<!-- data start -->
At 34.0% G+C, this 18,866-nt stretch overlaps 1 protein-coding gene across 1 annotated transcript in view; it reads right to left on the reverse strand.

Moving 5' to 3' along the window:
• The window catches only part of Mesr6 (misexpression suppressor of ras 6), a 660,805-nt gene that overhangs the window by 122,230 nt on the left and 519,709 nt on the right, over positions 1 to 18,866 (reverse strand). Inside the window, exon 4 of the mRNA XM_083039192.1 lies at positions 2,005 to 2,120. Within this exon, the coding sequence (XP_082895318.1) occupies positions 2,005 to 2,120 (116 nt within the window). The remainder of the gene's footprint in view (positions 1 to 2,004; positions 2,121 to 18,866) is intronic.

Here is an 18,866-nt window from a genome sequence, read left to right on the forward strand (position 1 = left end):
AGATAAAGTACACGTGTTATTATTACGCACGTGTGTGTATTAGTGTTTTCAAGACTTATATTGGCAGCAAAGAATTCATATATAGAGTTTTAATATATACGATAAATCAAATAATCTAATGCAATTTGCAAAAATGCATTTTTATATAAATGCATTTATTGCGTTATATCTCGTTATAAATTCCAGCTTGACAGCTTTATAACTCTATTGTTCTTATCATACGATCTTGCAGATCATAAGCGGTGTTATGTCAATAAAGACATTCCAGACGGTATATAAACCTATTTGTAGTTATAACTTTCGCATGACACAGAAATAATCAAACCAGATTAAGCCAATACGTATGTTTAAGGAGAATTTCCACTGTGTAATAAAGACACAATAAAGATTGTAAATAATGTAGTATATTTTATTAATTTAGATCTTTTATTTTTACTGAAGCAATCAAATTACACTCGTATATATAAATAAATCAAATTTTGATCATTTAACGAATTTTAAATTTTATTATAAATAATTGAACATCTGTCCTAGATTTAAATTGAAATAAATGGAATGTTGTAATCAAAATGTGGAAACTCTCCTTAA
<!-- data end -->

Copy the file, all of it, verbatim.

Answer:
At 34.0% G+C, this 18,866-nt stretch overlaps 1 protein-coding gene across 1 annotated transcript in view; it reads right to left on the reverse strand.

Moving 5' to 3' along the window:
• The window catches only part of Mesr6 (misexpression suppressor of ras 6), a 660,805-nt gene that overhangs the window by 122,230 nt on the left and 519,709 nt on the right, over positions 1 to 18,866 (reverse strand). Inside the window, exon 4 of the mRNA XM_083039192.1 lies at positions 2,005 to 2,120. Within this exon, the coding sequence (XP_082895318.1) occupies positions 2,005 to 2,120 (116 nt within the window). The remainder of the gene's footprint in view (positions 1 to 2,004; positions 2,121 to 18,866) is intronic.

Here is an 18,866-nt window from a genome sequence, read left to right on the forward strand (position 1 = left end):
AGATAAAGTACACGTGTTATTATTACGCACGTGTGTGTATTAGTGTTTTCAAGACTTATATTGGCAGCAAAGAATTCATATATAGAGTTTTAATATATACGATAAATCAAATAATCTAATGCAATTTGCAAAAATGCATTTTTATATAAATGCATTTATTGCGTTATATCTCGTTATAAATTCCAGCTTGACAGCTTTATAACTCTATTGTTCTTATCATACGATCTTGCAGATCATAAGCGGTGTTATGTCAATAAAGACATTCCAGACGGTATATAAACCTATTTGTAGTTATAACTTTCGCATGACACAGAAATAATCAAACCAGATTAAGCCAATACGTATGTTTAAGGAGAATTTCCACTGTGTAATAAAGACACAATAAAGATTGTAAATAATGTAGTATATTTTATTAATTTAGATCTTTTATTTTTACTGAAGCAATCAAATTACACTCGTATATATAAATAAATCAAATTTTGATCATTTAACGAATTTTAAATTTTATTATAAATAATTGAACATCTGTCCTAGATTTAAATTGAAATAAATGGAATGTTGTAATCAAAATGTGGAAACTCTCCTTAA